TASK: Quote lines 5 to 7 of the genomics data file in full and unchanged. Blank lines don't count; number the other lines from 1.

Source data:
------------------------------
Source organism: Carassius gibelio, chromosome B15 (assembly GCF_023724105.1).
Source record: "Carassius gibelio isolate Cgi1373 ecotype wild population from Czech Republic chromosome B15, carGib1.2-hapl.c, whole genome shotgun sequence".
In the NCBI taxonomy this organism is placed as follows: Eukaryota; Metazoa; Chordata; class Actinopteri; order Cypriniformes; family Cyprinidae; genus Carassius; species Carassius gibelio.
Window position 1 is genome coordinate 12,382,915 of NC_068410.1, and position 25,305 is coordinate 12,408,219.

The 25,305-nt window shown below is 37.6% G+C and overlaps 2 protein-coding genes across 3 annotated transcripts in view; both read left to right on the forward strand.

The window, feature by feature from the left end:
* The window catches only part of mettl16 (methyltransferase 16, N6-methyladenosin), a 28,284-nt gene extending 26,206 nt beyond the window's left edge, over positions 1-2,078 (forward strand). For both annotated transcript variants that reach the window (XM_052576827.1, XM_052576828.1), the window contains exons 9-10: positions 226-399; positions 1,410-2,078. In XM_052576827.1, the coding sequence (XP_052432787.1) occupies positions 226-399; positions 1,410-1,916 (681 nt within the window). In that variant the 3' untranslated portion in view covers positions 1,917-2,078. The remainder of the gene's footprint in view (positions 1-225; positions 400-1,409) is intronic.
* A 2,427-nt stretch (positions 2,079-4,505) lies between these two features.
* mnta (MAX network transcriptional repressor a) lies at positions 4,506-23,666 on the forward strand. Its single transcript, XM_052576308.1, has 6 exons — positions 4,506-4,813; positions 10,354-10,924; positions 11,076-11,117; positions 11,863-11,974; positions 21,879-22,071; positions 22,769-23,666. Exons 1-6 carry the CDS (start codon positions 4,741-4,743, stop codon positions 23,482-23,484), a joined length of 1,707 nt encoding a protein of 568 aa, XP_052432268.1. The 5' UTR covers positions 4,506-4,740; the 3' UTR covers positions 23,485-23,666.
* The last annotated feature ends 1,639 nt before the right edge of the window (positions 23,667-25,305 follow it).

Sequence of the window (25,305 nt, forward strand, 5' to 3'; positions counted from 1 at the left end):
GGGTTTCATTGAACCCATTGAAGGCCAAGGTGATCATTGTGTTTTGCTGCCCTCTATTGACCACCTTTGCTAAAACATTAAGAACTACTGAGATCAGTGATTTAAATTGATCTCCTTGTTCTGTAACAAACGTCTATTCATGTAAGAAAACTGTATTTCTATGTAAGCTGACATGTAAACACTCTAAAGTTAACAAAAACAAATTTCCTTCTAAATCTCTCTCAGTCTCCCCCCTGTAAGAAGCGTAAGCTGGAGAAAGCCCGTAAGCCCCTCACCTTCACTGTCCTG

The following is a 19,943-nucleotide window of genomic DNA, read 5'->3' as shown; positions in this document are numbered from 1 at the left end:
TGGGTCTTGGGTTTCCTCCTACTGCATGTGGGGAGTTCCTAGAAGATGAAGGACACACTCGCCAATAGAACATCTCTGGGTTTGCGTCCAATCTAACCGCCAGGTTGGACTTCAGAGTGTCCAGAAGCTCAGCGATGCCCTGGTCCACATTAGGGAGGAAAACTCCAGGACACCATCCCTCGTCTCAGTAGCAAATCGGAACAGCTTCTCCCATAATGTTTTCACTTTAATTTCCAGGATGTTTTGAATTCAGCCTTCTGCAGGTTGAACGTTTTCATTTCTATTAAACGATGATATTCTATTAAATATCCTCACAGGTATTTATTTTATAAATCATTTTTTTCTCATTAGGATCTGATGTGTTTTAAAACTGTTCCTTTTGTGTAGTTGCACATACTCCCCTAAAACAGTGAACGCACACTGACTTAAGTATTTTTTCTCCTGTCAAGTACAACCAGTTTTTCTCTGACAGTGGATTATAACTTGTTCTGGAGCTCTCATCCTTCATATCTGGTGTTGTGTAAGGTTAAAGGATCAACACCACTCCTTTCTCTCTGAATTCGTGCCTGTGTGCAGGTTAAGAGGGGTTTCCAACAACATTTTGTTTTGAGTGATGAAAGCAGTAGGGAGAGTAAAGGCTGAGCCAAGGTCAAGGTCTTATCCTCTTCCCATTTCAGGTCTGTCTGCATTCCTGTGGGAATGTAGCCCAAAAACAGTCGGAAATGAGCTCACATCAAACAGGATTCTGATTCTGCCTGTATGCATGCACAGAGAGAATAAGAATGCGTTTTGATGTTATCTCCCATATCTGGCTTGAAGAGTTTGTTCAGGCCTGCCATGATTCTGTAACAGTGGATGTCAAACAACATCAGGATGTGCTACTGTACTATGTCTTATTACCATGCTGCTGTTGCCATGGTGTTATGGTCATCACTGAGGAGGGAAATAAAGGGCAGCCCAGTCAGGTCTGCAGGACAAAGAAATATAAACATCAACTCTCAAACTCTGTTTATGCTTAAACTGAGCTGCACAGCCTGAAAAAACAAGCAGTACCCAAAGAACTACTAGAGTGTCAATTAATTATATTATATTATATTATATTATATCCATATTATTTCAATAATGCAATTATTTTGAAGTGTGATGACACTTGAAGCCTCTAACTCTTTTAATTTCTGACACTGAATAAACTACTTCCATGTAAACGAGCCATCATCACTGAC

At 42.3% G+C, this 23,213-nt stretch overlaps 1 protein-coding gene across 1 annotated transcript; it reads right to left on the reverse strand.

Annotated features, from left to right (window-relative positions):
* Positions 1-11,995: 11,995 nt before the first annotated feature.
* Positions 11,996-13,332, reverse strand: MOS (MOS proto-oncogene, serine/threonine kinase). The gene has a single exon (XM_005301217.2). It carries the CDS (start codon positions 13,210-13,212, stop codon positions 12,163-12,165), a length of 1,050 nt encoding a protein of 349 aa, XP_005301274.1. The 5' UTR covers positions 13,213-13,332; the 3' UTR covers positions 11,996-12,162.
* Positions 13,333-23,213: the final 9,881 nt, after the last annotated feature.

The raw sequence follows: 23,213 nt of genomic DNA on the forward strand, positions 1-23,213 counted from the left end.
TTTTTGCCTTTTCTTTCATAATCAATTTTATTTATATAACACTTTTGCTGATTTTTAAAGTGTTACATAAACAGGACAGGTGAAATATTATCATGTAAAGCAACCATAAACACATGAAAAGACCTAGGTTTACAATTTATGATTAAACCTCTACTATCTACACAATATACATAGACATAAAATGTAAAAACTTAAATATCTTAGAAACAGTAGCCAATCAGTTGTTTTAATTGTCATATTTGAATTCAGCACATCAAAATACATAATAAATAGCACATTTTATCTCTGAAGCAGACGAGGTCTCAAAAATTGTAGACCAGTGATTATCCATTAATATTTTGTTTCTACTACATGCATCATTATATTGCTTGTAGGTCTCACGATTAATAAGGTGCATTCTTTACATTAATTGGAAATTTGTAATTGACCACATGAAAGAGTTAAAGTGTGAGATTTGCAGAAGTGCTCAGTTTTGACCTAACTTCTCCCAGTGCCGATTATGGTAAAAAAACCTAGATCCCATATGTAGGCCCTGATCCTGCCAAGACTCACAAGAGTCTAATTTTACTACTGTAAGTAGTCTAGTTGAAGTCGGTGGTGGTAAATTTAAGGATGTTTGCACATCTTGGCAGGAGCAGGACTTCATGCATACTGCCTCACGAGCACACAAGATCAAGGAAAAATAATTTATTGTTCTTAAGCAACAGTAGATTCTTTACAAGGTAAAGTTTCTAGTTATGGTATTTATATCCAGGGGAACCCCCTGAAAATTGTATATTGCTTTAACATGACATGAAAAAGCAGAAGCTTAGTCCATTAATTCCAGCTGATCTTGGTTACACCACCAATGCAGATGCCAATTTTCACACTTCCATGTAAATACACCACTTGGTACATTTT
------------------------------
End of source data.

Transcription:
The 25,305-nt window shown below is 37.6% G+C and overlaps 2 protein-coding genes across 3 annotated transcripts in view; both read left to right on the forward strand.

The window, feature by feature from the left end:
* The window catches only part of mettl16 (methyltransferase 16, N6-methyladenosin), a 28,284-nt gene extending 26,206 nt beyond the window's left edge, over positions 1-2,078 (forward strand). For both annotated transcript variants that reach the window (XM_052576827.1, XM_052576828.1), the window contains exons 9-10: positions 226-399; positions 1,410-2,078. In XM_052576827.1, the coding sequence (XP_052432787.1) occupies positions 226-399; positions 1,410-1,916 (681 nt within the window). In that variant the 3' untranslated portion in view covers positions 1,917-2,078. The remainder of the gene's footprint in view (positions 1-225; positions 400-1,409) is intronic.